Look ahead, look down, and look after plants and animals


Farewell to the old year and its accomplishments and woes, and greetings to the new one with its challenges and hopes. I offer resolutions, anonymously authored, that I have carried around with me for decades, trusting that little by little I could live accordingly:

• No one will ever get out of this world alive. Resolve therefore to maintain a reasonable sense of values.

• Take care of yourself. Good health is everyone’s major source of wealth. Without it, happiness is almost impossible.

• Resolve to be cheerful and helpful. People will repay you in kind.

• Avoid angry, abrasive persons. They are generally vengeful.

• Avoid zealots. They are generally humorless.

• Resolve to listen more and talk less. No one ever learns anything by talking.

• Be chary of giving advice. The wise don’t need it and fools won’t heed it.

• Resolve to be tender with the young, compassionate with the aged, sympathetic with the striving, and tolerant of the weak and the wrong. Sometime in life you will have been all of these.

• Do not equate money with success. There are many successful moneymakers who are miserable failures as human beings. What counts most about success is how a person achieves it.

Since the nature of gardening columns involves the giving of advice, continually, I must absolve myself of disregarding being chary of giving advice. It is, however, an accurate observation, in that gardeners who know what they are doing seldom need to know what I think.

By its nature, gardening is a great learning experience and feedback loop. It gives us all the opportunity to learn more about life, in all forms, every day. To those who are inexperienced, I hope that what I think is at least sometimes useful. My thanks go out to those who have troubled themselves to tell me that Garden Notes is helpful or enjoyable.

There is a dearth of garden activity when the wind slices in from the northwest, the temperatures are in the low 20s, and there is half a foot of snow upon the ground. Nevertheless, we need to attend to our walkways, to clear shrubs that have trapped snowfall, and be aware of ice dams. Take it easy and dress warmly.

In the wake of the typical snowstorm, once the barometer begins to rise and the temperature falls, the snow will be frozen onto the shrubs or branches. Clearing before freezing minimizes damage to fine twigs and foliage, especially boxwood and other broad-leaved evergreens. Use a broom, and brush upward in a sweeping, supporting kind of stroke. If snow is already frozen onto the plant, it is better to desist and hope for a slight temperature rise later in the day, for the cold makes branches and twigs super brittle.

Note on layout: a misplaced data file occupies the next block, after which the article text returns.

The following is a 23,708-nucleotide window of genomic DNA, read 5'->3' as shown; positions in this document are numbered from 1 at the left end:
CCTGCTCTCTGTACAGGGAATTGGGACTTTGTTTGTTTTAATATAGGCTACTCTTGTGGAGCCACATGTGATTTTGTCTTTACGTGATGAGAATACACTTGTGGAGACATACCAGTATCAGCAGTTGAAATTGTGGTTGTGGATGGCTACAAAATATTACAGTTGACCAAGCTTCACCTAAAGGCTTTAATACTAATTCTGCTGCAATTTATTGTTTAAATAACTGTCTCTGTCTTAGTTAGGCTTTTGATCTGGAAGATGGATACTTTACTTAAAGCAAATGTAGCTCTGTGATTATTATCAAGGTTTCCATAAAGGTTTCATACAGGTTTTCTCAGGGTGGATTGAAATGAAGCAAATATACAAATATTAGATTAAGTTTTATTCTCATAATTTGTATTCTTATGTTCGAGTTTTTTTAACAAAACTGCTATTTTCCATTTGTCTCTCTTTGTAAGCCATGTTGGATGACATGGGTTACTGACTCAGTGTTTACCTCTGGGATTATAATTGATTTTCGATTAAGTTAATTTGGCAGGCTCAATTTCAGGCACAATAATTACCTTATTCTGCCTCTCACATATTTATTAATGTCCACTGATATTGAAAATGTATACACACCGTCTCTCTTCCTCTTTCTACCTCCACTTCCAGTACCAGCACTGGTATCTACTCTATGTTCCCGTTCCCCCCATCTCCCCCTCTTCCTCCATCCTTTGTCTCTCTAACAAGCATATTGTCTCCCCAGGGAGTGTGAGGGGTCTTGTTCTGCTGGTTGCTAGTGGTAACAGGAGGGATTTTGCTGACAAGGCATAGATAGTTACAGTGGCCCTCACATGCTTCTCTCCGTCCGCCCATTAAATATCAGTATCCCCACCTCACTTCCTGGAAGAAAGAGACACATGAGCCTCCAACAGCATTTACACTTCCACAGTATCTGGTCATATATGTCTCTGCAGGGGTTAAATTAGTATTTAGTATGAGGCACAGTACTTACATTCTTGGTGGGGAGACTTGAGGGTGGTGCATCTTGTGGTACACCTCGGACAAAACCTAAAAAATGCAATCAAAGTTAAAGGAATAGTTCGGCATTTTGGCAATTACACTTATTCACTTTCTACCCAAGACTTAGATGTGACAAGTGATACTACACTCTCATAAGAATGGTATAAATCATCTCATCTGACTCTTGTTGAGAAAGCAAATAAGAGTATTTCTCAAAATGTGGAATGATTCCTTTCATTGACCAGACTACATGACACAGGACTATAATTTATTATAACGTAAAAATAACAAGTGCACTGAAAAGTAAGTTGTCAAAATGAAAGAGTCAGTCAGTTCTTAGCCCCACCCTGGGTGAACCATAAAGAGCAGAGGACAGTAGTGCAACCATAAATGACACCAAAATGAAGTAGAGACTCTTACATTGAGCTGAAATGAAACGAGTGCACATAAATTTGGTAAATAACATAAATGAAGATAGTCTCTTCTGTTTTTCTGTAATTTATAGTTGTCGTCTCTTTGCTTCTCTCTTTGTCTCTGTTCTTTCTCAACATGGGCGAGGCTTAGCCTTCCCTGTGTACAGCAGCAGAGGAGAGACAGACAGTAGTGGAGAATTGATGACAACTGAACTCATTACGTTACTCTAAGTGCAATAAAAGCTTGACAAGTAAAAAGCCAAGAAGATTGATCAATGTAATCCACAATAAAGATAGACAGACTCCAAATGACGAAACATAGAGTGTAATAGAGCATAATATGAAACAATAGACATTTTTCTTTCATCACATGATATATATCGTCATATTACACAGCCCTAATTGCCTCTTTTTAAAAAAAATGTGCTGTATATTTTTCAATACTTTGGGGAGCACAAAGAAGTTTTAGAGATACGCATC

It is worth repeating that ashes, sand, sawdust, and shavings make footing less slippery, while avoiding the harm that salting does to living tissue of plants in the landscape. Even in paved environments, where there is seemingly nothing to be burned by applying salt, please pause to think a minute about where that salty run-off heads when it leaves your premises — “everything goes somewhere.”

If you are feeding birds or wildlife, this is the time to keep an eye on the feeders, as the levels seem to drop before your very eyes. These creatures are hungry and thirsty and have come to depend very much upon the food you are putting out.

A happy thought is that the interval between now and “last spring frost date” could be shorter than we expect. The seed catalogues have been coming in at a great rate since before Thanksgiving. If the Island experiences another early spring like that of 2010 we need to focus and order soon, as interest in home gardening is at an all-time high. Many would-be garlic growers already experienced this in 2010: Seed garlic supplies were sold out before many even sent in their orders!

Holiday plants, such as the popular tabletop cyclamens, poinsettias, Christmas cacti, and paperwhite narcissi, have individual care preferences. Check for a pot tag and follow its recommendations. In general, place the plant out of direct sunlight, avoid draughty locations, and let the root ball dry — pick up the pot to see if it feels light — before watering again. Help plants breathe and transpire properly by spraying in the kitchen sink or misting the foliage with a spray bottle.

Cyclamen can be a long-lived plant. However, their tubers rot easily. Only water from the bottom, by filling a saucer with tepid water and setting the plant in it. Do not allow prolonged sitting in water (good advice for most houseplants).

Paperwhite narcissi are a one-time only plant in this climate, but for any readers who are in the South, it is worth lining out the spent bulbs in the cutting or vegetable garden — if for no other reason than just to see what happens.

From Timber Press comes Allan Armitage’s latest, “Armitage’s Vines and Climbers.” Climbing plants are a largely untapped resource for today’s gardeners. Because their habit of growth is primarily vertical, they can be used to provide privacy, screen eyesores, and draw the eye upward to create the illusion of space. In “Armitage’s Vines and Climbers,” the renowned horticulturist selects and profiles the most useful and attractive climbing plants for a wide variety of sites and conditions. The choices include both woody and herbaceous plants, both annuals and perennials. Profiles for more than 115 plants include a general description, hardiness, plant family, best method of propagation, method of climbing, and the etymology of botanical and common names. Climbing plants add an extra dimension to gardening — literally.